• COVID-19-B: The public dataset of Ma et al. [62], which consists of annotated volumes of CT images (COVID-19), for network training. The scans were obtained via the Coronacases initiative and the Radiopaedia database.
  • COVID-19-C: publicly available database with thoracic CT images [63]. (These data are used for the test phase.)
  • COVID-19-D: A collection of 3D CT images of 10 confirmed COVID-19 cases, which are made available online by the Coronacases initiative [64]. (These data are used for the test phase).
The primary goal of data selection was to make the data accessible so that academics could access and enhance them. The utilization of these datasets in future research may potentially allow for a more accurate diagnosis of COVID-19 patients.

4.2. Evaluation Metrics

We utilized the most-used assessment measures to assess the performance of the proposed approaches, i.e., accuracy, precision, Dice coefficient, the area under the curve, sensitivity, specificity, and F1 score, which are calculated as illustrated in Table 2:
To compute accuracy, sensitivity, specificity, precision, and F1, we used the confusion matrix for the definitions of true positive (TP), false positive (FP), true negative (TN), and false negative (FN).

4.3. Evaluation of the DRL System

Figure 7 illustrates some examples of the visualized segmentation outcomes. It can be found that the suggested approach yields decent results, particularly for the two lung sides, due to the extracted masks from training datasets. This smooths the segmentation of the infection area, thanks to DRL segmentation.
The RLd subset is used to obtain the rewards for the DQN and for the selection of the hyperparameters, which are chosen based on the best configuration for the two baselines and our approach. The mean and standard deviation of the five separate runs are reported (five random seeds). The DQN network is trained using stochastic gradient descent (SGD) with momentum, weight decay set to 103, and a training batch size of 16.
The network is trained using the TLd set with a small fixed budget of 0.5k regions to encourage the selection of regions that will improve learning performance. For different budgets, we assess the learned acquisition function as well as the baselines on EvLs, where we request labels until the budget is met. Once the budget is met, a synthetic dataset including a substantial amount of labeled data is generated without the need for human intervention. We assess the final segmentation′s performance (as assessed by average IoU) on the COVID-19-B test set, and we validate it using the COVID-19-C set.
Our results are compared to three distinct points:
  • Ea is the uniform random selection of areas to be labeled from all potential regions in the dataset at each phase;
  • Ei   is an uncertainty sampling approach that picks voxel-level areas with the highest cumulative Shannon entropy;
  • Eb chooses locations with the highest cumulative BALD measure at the pixel level [65].
In the earliest studies, we utilized 20 iterations for computational reasons. We saw no improvement after more than 20 repetitions.
Figure 8a depicts the findings on COVID-19-B for various budget amounts. Except for the 1.5k areas, where we obtain performance comparable to that of Ei, our technique outperforms the baseline performance for any given budget. We believe that because the dataset contains a limited number of pictures, selecting 1.5k areas already achieves more than 98 percent of the maximum performance, and the differences between our technique and Ei are trivial. Surprisingly, Eb is worse than Ea, particularly for low-budget situations when training with newly obtained labels gives no further details. It rapidly adjusts to the training, producing a worse outcome than with the first weights.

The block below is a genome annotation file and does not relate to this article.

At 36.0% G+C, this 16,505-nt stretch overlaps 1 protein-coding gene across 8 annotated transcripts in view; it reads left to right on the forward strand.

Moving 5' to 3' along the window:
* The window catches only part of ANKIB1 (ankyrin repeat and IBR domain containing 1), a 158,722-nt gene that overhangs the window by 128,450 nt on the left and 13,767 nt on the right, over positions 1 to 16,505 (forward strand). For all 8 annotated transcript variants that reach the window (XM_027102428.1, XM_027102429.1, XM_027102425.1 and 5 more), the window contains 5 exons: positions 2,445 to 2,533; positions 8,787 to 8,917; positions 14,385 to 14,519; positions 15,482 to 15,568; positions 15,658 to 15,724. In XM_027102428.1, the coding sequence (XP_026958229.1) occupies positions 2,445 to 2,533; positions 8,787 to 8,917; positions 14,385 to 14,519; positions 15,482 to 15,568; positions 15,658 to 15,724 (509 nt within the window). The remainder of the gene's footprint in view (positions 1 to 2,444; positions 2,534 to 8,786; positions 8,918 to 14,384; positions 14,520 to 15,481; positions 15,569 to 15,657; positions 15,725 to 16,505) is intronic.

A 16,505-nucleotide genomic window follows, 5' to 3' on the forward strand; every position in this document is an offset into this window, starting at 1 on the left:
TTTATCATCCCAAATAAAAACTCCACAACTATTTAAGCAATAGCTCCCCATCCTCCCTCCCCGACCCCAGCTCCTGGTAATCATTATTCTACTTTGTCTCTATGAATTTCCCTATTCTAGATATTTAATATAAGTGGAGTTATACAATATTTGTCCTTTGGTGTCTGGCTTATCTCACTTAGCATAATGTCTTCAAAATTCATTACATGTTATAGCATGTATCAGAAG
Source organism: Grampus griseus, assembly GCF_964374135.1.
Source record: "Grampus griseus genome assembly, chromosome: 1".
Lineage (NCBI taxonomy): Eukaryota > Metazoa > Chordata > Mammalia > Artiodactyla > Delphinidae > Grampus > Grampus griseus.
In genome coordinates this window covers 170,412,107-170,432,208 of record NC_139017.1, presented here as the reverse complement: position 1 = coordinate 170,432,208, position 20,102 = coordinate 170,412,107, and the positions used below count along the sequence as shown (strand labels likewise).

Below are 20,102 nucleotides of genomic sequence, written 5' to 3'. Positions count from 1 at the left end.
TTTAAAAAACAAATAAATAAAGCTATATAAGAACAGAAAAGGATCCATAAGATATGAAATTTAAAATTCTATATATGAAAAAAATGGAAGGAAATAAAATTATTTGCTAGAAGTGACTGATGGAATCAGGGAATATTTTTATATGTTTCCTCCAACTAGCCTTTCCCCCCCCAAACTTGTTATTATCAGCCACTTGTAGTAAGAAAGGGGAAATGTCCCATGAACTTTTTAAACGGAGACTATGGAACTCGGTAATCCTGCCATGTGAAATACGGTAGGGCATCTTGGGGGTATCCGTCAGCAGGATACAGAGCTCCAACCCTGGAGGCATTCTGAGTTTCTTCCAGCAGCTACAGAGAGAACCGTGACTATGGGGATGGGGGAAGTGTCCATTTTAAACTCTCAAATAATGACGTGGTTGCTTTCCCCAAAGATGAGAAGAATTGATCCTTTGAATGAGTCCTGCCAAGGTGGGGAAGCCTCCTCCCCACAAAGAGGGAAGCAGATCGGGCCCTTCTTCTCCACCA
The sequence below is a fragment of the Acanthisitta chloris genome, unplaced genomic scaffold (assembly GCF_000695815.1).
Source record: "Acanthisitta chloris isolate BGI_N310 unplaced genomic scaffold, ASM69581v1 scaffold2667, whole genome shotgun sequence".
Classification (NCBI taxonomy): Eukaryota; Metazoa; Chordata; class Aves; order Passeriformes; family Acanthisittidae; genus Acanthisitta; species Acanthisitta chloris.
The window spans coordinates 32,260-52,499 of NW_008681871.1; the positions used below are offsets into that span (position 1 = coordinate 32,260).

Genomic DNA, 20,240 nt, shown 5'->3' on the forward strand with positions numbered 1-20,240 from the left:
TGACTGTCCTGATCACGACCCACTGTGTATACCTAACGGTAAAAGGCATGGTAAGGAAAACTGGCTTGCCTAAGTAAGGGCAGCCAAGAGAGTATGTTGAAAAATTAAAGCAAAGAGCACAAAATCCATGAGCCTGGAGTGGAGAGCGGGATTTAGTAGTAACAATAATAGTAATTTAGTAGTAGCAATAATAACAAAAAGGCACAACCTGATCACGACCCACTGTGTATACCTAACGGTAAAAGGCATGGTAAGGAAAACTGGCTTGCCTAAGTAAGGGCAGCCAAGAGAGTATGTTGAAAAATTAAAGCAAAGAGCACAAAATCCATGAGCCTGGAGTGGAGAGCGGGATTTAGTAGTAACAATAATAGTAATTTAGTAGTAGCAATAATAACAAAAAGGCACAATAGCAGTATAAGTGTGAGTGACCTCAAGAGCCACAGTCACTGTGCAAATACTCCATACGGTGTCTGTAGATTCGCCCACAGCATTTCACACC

The findings for the various budgets are shown in Figure 8b. In this case, we can also see that our strategy outperforms all other budget points. We acquired a performance of 64.5% of the average unit of labor value by labeling sections of 20,000 pixels, which amount to just 6% of the total pixels (in addition to the labeled data in TLd). This was 96% of the segmentation network’s performance if it had access to all labeled pixels. Ei requires 6k more named areas to obtain the same performance (about 30% more pixels, which is equivalent to 45 more images). In this bigger dataset, Eb outperforms random, indicating that for the segmentation job, Eb may only begin to show its benefits with substantially larger budgets.
Our technique is especially effective for underrepresented classes such as normal, COVID-19, and pneumonia. In fact, our technique chooses more pixels from underrepresented groups than the baselines. This is an unintended consequence of explicitly optimizing for the average job level and developing representations of the class-aware for actions and states. The entropy for chosen pixel distribution in the final labeled set (with a budget of 12,000 areas) for a randomly selected COVID-19-C 3D picture is shown in Figure 9. The higher the entropy, the closer the distribution is to being uniform across classes, and our technique has the maximum entropy.
We suggested a data and region-based active learning strategy for 3D semantic segmentation, which is implemented by using reinforcement learning and aims to reduce the time-consuming process of label generation. We presented a new DQN formulation modification for acquisition function learning that is appropriate to the semantic segmentation of large-scale medical pictures. This yields a computationally efficient method that employs less labeled data than the relatively uncommon baselines in the medical imaging sector while attaining the same performance. Furthermore, because our technique directly optimizes for the average IoU per class and defines class-based representations of states and actions, it necessitates more labels from underrepresented classes than baselines. This enhances performance and helps to reduce the class imbalance.

4.4. Comparison with State-of-the-Art Methods